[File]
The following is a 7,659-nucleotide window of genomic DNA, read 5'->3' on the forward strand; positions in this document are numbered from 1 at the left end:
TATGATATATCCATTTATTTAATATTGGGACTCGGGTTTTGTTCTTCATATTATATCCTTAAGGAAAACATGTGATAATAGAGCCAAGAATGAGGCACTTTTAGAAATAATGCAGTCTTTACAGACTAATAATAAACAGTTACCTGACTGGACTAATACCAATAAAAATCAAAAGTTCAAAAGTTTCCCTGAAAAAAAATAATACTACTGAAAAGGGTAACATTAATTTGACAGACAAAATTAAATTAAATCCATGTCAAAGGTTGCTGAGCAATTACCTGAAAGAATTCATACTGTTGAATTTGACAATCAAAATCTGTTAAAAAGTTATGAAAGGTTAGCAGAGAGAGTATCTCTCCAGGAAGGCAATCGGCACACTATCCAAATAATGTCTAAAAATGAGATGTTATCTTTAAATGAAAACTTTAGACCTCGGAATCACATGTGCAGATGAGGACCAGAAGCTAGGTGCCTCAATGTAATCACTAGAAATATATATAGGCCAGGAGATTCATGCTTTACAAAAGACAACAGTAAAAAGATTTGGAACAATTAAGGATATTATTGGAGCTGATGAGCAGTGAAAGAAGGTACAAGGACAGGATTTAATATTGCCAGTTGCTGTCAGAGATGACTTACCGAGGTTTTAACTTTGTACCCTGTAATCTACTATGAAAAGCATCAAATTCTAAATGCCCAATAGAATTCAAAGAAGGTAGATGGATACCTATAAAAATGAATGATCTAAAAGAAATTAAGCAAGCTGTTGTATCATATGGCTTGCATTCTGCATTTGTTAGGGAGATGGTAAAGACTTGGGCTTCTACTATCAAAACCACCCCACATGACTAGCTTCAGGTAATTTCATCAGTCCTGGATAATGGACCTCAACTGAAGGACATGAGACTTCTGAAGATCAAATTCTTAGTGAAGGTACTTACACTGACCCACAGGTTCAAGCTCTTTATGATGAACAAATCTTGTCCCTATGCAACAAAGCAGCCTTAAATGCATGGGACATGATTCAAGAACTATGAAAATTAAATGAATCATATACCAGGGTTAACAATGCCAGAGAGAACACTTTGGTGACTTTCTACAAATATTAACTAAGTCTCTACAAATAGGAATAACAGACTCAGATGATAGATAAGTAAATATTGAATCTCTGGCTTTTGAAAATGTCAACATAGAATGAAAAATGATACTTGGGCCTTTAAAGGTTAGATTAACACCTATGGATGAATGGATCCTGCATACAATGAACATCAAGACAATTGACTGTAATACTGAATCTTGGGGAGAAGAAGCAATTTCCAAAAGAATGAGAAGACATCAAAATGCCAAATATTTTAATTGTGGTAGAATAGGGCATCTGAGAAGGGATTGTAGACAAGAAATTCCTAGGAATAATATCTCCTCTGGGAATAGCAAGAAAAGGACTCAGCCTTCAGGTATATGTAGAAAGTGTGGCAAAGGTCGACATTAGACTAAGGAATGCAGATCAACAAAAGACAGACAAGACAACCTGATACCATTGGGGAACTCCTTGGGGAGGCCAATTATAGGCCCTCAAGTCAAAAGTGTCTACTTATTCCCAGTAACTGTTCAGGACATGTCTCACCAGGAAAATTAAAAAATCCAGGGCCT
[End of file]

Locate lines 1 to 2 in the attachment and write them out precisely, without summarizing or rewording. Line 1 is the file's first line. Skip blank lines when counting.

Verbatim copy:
The following is a 7,659-nucleotide window of genomic DNA, read 5'->3' on the forward strand; positions in this document are numbered from 1 at the left end:
TATGATATATCCATTTATTTAATATTGGGACTCGGGTTTTGTTCTTCATATTATATCCTTAAGGAAAACATGTGATAATAGAGCCAAGAATGAGGCACTTTTAGAAATAATGCAGTCTTTACAGACTAATAATAAACAGTTACCTGACTGGACTAATACCAATAAAAATCAAAAGTTCAAAAGTTTCCCTGAAAAAAAATAATACTACTGAAAAGGGTAACATTAATTTGACAGACAAAATTAAATTAAATCCATGTCAAAGGTTGCTGAGCAATTACCTGAAAGAATTCATACTGTTGAATTTGACAATCAAAATCTGTTAAAAAGTTATGAAAGGTTAGCAGAGAGAGTATCTCTCCAGGAAGGCAATCGGCACACTATCCAAATAATGTCTAAAAATGAGATGTTATCTTTAAATGAAAACTTTAGACCTCGGAATCACATGTGCAGATGAGGACCAGAAGCTAGGTGCCTCAATGTAATCACTAGAAATATATATAGGCCAGGAGATTCATGCTTTACAAAAGACAACAGTAAAAAGATTTGGAACAATTAAGGATATTATTGGAGCTGATGAGCAGTGAAAGAAGGTACAAGGACAGGATTTAATATTGCCAGTTGCTGTCAGAGATGACTTACCGAGGTTTTAACTTTGTACCCTGTAATCTACTATGAAAAGCATCAAATTCTAAATGCCCAATAGAATTCAAAGAAGGTAGATGGATACCTATAAAAATGAATGATCTAAAAGAAATTAAGCAAGCTGTTGTATCATATGGCTTGCATTCTGCATTTGTTAGGGAGATGGTAAAGACTTGGGCTTCTACTATCAAAACCACCCCACATGACTAGCTTCAGGTAATTTCATCAGTCCTGGATAATGGACCTCAACTGAAGGACATGAGACTTCTGAAGATCAAATTCTTAGTGAAGGTACTTACACTGACCCACAGGTTCAAGCTCTTTATGATGAACAAATCTTGTCCCTATGCAACAAAGCAGCCTTAAATGCATGGGACATGATTCAAGAACTATGAAAATTAAATGAATCATATACCAGGGTTAACAATGCCAGAGAGAACACTTTGGTGACTTTCTACAAATATTAACTAAGTCTCTACAAATAGGAATAACAGACTCAGATGATAGATAAGTAAATATTGAATCTCTGGCTTTTGAAAATGTCAACATAGAATGAAAAATGATACTTGGGCCTTTAAAGGTTAGATTAACACCTATGGATGAATGGATCCTGCATACAATGAACATCAAGACAATTGACTGTAATACTGAATCTTGGGGAGAAGAAGCAATTTCCAAAAGAATGAGAAGACATCAAAATGCCAAATATTTTAATTGTGGTAGAATAGGGCATCTGAGAAGGGATTGTAGACAAGAAATTCCTAGGAATAATATCTCCTCTGGGAATAGCAAGAAAAGGACTCAGCCTTCAGGTATATGTAGAAAGTGTGGCAAAGGTCGACATTAGACTAAGGAATGCAGATCAACAAAAGACAGACAAGACAACCTGATACCATTGGGGAACTCCTTGGGGAGGCCAATTATAGGCCCTCAAGTCAAAAGTGTCTACTTATTCCCAGTAACTGTTCAGGACATGTCTCACCAGGAAAATTAAAAAATCCAGGGCCT